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Discussion on: 5 ways to refactor if/else statements in JS functions

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bugb profile image
bugb

Suppose you have a code like this:

function foo(arg) {
  if (arg === "a") return 1
  if (arg === "b") return 2
  return 3 //default value
}
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You can use something likes this instead of the example above or switch case:

const mapping = {
  a:  1.
  b:  2,
}
function foo(arg) {
  return mapping[arg] || 3;
}
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sylwiavargas profile image
Sylwia Vargas Author

Oh, yes! Totally — and thank you! I actually wanted to include this as well but had to run for a lecture. I'll include this wonderful example (I may just change the names so it's easier for tired folks to follow) in the blog tomorrow — look for the shoutout!

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sqlrob profile image
Robert Myers

Personally, I'm a little torn on this pattern. It's compact, and I've definitely used it.

But, IMHO, it increases the cognitive load of the code, you now have two places to look for what it's doing.

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eecolor profile image
EECOLOR

it increases the cognitive load of the code, you now have two places to look for what it's doing

For that reason in some instances I use this:

function foo(arg) {
  return (
    arg === 'a' ? 1 :
    arg === 'b' ? 2 :
    3
  )
}
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or this:

function foo(arg) {
  return {
    a:  1,
    b:  2,
  }[arg] || 3
}
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sylwiavargas profile image
Sylwia Vargas Author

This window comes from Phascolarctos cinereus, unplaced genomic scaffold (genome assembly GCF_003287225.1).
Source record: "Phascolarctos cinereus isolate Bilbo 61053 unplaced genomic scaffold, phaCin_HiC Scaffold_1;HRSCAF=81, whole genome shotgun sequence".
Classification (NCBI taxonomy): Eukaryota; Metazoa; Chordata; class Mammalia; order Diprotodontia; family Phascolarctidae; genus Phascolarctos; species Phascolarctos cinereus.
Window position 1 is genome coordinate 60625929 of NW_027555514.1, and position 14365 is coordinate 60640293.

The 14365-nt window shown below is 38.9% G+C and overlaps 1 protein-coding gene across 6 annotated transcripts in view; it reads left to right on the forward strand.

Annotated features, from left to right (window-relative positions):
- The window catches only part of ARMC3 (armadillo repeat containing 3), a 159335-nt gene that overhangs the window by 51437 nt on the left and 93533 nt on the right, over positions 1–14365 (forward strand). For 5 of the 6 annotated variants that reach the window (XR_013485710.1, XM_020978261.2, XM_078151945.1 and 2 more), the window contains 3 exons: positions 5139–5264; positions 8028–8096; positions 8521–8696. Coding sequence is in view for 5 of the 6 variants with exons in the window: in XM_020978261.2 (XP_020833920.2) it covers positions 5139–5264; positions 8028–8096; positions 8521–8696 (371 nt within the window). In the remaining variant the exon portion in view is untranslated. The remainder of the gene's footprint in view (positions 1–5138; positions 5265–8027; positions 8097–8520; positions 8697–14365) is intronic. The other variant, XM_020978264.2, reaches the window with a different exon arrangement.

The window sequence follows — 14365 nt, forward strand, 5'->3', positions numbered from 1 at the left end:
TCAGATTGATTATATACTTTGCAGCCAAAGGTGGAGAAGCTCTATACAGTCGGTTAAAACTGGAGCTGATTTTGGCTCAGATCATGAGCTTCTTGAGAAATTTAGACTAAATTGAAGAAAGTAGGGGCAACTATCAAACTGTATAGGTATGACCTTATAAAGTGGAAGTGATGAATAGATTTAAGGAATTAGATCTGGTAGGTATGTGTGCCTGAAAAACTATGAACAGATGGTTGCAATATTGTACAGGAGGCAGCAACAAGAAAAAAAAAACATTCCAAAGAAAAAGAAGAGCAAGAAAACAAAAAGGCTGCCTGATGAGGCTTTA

Yeah, it's definitely less "user-friendly" or "beginner-friendly". Coming from Ruby, it gave me chills but also I was really excited for the shorthand properties so — I'm as torn as you are there!

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johnylab profile image
João Ferreira • Edited

I like too use mapping objects for everything, but never put a default inside the function. So all my attention is driven to the object. If the function doesn't find a value in the object, it does nothing and returns null, if needed a value.

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johnylab profile image
João Ferreira

"too" was mistype, but let it be

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greenroommate profile image
Haris Secic • Edited

And performance impact. Using a map (object whatever the name) should introduce indexing operation in the background. On the other hand what if arg = null or arg = 123 or so? You need to handle all the cases instead of having simple switch with the default. Or even just using if's until you actually need more than 3 cases.

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rasmusvhansen profile image
rasmusvhansen • Edited

I doubt there is any real world performance issue here. And as soon as you have more than 2 cases, this is much more readable than a bunch of if statements.

Regarding handling arg=null or arg=123, I don't think I see the issue.